do 22.11.12, 21 u. ⌖ Op de Valreep, A'dam
Film LOMAX THE SONGHUNTER, Rogier Kappers, NL 2005
'Alan Lomax was a song collector. For a big part of his life, he travelled around the world with his recording equipment, hunting for the prettiest folk songs. Lomax recorded ordinary people, who gave their heart and soul in front of his microphone. In radio programmes Lomax warned us that we were squandering age-old music traditions at rapid speed.
The film maker Rogier Kappers visits Lomax one year prior to his death. He cannot speak with him anymore, because Alan has been brought down by a brain haemorrhage. Kappers decides to search for people Lomax recorded. He travels through Europe in an old Volkswagen. His journey leads him past desolate Scottish islands, through the withered interior of Spain and to isolated Italian mountain villages. Sometimes it's hard to find back people or music. On other moments he discovers true gems. Old farmers, day labourers, housewives and shepherds do the best they can to sing their prettiest song. The search is combined with conversations with colleagues and friends of Lomax. Throughout the movie, every now and then we return to a frail but happy 86-year old Lomax.
In this passionate and musical roadmovie we slowly discover why folk music can be so pretty and what could have once possessed the legendary Alan Lomax.'
MUSIC MAP'Alan Lomax (1915-2002) earned a singular place for himself in American culture and arts. Building on the pioneering work of his father, John, whom he accompanied on folk-song recording tours of the American South and Southwest in the 1930s and '40s, Alan set out after World War II to do nothing less than draw the folk music map of the world. Sensing that the world's indigenous music was on the point of being swept away by mass commercial culture, Lomax brought considerable energy and urgency to his awesome task. He also brought an infectious love for the varied homespun musical traditions, especially the songs passed mouth to ear for generations.'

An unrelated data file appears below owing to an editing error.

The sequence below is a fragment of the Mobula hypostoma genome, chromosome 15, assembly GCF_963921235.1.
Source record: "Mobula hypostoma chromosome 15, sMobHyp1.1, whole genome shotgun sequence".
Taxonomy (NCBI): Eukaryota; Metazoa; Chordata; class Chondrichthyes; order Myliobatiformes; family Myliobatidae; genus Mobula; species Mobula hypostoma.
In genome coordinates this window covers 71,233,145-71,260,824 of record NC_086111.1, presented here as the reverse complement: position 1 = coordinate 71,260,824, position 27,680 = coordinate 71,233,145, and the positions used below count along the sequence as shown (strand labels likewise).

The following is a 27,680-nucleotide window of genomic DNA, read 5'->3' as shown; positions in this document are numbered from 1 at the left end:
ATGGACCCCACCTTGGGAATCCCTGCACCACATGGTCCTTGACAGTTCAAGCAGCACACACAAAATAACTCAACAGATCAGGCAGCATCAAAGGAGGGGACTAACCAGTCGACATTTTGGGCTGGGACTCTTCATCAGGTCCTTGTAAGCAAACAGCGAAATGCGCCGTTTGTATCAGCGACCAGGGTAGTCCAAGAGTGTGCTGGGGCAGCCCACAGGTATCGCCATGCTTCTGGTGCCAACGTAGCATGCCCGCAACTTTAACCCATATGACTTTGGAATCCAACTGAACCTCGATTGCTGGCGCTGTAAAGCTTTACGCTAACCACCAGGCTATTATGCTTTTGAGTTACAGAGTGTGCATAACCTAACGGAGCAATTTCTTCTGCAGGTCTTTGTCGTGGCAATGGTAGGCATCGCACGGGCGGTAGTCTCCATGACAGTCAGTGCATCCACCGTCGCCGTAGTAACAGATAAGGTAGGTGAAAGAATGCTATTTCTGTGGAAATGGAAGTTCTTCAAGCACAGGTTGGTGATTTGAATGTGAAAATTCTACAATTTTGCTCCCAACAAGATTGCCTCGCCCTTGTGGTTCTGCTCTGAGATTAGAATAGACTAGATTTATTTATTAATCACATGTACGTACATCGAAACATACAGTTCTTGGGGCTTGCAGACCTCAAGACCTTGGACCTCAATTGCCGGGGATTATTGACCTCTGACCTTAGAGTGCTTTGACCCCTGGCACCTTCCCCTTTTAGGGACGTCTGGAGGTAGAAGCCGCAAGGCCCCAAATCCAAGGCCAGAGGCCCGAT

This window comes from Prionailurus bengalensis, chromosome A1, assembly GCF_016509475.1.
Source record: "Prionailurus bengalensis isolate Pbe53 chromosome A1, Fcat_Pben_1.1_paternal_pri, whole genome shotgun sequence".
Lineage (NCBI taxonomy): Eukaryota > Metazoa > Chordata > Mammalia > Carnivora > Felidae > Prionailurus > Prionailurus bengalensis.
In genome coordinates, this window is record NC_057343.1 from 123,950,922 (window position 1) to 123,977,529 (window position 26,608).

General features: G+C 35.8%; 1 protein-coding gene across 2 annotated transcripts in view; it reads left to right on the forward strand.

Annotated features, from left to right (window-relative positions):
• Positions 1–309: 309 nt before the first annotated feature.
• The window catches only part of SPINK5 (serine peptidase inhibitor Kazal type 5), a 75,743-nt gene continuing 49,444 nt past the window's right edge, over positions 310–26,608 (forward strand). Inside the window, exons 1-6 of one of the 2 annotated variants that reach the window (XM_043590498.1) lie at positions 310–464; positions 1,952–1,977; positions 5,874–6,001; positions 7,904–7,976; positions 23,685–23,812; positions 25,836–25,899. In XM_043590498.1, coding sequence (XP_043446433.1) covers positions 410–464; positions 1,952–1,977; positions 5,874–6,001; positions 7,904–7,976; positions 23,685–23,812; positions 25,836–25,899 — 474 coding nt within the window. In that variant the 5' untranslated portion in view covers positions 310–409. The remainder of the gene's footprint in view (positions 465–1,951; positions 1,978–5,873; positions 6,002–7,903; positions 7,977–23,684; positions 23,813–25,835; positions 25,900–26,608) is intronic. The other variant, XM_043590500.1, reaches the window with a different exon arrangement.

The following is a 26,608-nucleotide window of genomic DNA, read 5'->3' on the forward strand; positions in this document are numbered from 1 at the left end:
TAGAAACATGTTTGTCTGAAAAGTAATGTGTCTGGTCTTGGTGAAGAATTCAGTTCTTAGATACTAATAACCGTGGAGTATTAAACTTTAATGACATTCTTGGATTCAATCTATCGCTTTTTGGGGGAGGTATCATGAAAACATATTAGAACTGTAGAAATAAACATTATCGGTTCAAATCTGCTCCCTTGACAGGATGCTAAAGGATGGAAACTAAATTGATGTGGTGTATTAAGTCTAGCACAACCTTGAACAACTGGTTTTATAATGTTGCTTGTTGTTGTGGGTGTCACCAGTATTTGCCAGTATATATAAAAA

GLOBAL JUKEBOX'Alle volksliedjes die Alan Lomax overal ter wereld verzamelde, zijn binnenkort voor iedereen beschikbaar op het web. Het volledige archief van de legendarische liedjesverzamelaar Alan Lomax komt online. De Global Jukebox moet het voor iedereen mogelijk maken om volksmuziek en dans van over de hele wereld te ontdekken.